Tag: charity

With deep gratitude

This post is all about gratitude. A huge thank you to so many who have supported me and the growth of Altrui. March is my sixth month in business and a good time to say thank you.

Thank you for being by my side. For continually reminding me that I got this, and that I can rock this.

Thank you to all of my peers in consulting who have taking time out of your busy schedules to answer my questions and give me direction.

Thank you to all of those accountants on social media who have gently educated me on what I need to be doing in regards to my accounting. Because of you I have an accountant and a QuickBooks account!

Thank you to all of my fellow nonprofit fundraising professionals who have so much experience in the consulting side of this and have constantly reached out to offer support.

Huge thanks to all of you who have recommended me and Altrui! Because of you I am working with more clients that I expected I would be with such a short time in the business.

Thank you to all of my clients! You have entrusted your fundraising to me and I will never forget that. I am forever grateful.

And thank you to everyone who has connected with my on social media. Altrui is new on Instagram and Facebook, and having support on these platforms as I grow is super helpful.

Sending big love and gratitude.

Thanks for reading!


If you are in the arena of nonprofit fundraising, chances are you may be a little overwhelmed. If you’re not, I am super happy for you and my gift to you is that you can skip this blog post or save it for a time that you are.

My experience with clients and peers in nonprofit fundraising is that come 5pm or 6pm, it really is time to go home yet there seems so much more to do. Many stay longer, which negatively affects their family and their life, and others go ahead and head home but feel guilty for leaving and get down on themselves for not getting enough done.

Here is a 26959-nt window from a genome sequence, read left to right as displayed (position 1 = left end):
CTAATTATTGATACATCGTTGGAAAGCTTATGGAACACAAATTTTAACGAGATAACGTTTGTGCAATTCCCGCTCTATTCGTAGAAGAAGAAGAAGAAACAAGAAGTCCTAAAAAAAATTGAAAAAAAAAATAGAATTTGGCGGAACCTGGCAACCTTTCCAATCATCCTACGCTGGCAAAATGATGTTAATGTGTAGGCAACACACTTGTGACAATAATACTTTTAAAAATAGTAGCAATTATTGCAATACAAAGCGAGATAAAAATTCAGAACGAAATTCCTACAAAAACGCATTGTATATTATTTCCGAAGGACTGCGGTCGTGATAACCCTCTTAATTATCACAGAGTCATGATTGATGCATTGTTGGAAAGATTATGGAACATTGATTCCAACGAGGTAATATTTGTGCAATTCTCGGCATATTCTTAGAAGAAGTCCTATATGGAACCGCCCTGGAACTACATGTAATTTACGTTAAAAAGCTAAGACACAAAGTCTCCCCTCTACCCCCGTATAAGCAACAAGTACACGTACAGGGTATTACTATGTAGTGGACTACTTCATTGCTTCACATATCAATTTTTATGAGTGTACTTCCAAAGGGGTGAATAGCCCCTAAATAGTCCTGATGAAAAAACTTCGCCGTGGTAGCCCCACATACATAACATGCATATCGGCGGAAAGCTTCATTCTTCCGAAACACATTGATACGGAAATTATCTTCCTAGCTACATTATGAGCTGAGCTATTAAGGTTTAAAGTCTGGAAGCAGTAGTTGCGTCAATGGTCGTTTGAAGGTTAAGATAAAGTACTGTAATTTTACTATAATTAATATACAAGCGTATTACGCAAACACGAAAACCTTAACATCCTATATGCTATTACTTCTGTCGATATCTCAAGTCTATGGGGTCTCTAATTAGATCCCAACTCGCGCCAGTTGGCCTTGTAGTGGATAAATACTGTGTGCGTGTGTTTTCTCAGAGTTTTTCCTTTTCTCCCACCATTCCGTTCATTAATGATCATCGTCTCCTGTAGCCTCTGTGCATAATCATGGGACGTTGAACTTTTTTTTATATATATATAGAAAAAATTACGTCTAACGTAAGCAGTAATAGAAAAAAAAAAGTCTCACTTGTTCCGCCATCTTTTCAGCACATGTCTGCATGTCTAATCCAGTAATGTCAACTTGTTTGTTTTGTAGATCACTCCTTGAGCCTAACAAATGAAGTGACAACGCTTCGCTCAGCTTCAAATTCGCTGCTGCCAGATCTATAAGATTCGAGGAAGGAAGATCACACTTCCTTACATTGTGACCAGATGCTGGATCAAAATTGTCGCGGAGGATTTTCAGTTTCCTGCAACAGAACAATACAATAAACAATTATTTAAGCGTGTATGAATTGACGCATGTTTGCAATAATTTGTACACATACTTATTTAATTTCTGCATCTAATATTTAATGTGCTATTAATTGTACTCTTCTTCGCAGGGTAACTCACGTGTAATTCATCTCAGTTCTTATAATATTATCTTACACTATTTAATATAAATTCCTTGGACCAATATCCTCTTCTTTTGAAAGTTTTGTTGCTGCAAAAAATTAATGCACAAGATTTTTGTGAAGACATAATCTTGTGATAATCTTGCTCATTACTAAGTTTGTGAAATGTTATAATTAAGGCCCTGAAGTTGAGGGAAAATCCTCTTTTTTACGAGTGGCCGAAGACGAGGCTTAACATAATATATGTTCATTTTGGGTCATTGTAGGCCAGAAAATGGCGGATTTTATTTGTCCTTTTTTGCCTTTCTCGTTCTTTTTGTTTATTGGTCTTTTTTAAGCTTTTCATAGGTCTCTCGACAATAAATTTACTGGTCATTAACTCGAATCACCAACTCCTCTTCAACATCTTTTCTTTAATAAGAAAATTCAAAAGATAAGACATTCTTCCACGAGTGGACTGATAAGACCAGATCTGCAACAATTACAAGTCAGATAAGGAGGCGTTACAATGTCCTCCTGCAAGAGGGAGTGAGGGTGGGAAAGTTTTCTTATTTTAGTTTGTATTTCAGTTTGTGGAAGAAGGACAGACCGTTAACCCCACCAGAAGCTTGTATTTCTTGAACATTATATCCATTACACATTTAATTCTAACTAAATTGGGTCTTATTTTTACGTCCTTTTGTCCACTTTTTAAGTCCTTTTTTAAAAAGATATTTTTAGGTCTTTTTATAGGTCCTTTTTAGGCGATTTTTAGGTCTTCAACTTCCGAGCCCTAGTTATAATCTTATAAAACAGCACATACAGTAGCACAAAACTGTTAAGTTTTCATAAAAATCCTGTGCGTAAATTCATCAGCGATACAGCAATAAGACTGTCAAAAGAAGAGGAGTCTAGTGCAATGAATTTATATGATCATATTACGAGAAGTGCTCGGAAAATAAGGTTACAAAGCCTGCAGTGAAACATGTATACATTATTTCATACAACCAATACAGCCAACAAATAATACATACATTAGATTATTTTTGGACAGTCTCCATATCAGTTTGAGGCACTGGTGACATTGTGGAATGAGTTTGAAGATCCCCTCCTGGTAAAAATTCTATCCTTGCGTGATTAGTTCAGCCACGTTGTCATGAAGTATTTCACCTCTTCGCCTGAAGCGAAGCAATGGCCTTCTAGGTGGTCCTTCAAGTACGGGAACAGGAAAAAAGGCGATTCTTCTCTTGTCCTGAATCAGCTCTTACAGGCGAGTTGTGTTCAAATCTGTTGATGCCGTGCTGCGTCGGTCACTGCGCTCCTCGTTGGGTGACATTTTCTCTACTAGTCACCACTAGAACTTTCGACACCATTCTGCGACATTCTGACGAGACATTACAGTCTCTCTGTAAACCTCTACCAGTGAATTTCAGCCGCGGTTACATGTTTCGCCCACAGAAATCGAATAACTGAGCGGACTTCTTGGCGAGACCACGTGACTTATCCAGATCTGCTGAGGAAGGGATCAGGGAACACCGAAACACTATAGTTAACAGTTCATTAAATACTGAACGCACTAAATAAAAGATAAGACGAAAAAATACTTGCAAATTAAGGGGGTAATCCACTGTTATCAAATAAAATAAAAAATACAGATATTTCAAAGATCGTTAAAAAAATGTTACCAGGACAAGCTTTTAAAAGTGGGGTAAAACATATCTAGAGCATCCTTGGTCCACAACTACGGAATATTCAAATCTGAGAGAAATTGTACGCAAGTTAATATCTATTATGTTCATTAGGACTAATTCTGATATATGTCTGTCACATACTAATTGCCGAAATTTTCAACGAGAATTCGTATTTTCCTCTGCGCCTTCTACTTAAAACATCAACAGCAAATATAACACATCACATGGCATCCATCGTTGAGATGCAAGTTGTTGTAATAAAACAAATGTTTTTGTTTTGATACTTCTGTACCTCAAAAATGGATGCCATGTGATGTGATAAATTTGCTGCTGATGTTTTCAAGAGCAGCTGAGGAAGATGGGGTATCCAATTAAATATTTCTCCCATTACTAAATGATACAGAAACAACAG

We all experience feeling overwhelmed at times and I’d like to offer actions one can take to chip away when feeling like this. Some of these ideas are repeated from past blog posts. Here’s my list:

Create a list of must-dos for the morning once you arrive. I mean it, only must-dos.

Check and respond to email upon starting your day and then don’t check email again until lunch time.

Use an auto-response to communicate with those emailing you.

For future projects or work you are doing for others, be super clear in expectations, time line and boundaries in regards to what is possible for you to accomplish and what is not. If we can all have super honest conversations about what we are working on, the end result and how everyone feels when it is done is a much more positive space.

Ask for help. It’s OK. If you lead fundraising efforts and you simply do not have staff to help, go to your board. Then volunteers. My experience tells me that there is always someone who can help, even by taking the simplest thing off of your plate.

Get comfortable with saying “no”. Not no, I’m not going to do this. More like, no, this will take days not hours so I cannot get it back to you by this afternoon. Realistic work load scheduling helps a lot.

Go for a walk. I know, that makes no sense when you are swamped and feeling overwhelmed. It doesn’t make sense, until you are actually walking and begin to feel a bit better.

Don’t multi-task. That may look good on job descriptions (it doesn’t to me) and it will decrease your being overwhelmed if you focus on something and finish it, then the next something.

If even just one of these helps, I am super happy. Thank you for reading!

Altrui is born – starting a new business

Altrui Consulting is born!

I’m very excited. Altrui began as a way to invite people who wanted to “pick my brain” to pay for my time and experience. As I decided to leave my career in nonprofit fundraising I became excited about being able to support all types of causes and organizations making the world a better place. So in October of last year I introduced Altrui to the world.

Every day I learn something more about owning a small business. So this post is about that. I’ll get back to fundraising and relationship building in the next post I promise!

You start with an EIN. That’s your social security number for your business. In a google search make sure you end up on the IRS page so you don’t pay a company a ridiculous fee to create something that is free. Yes free. And it takes less than five minutes.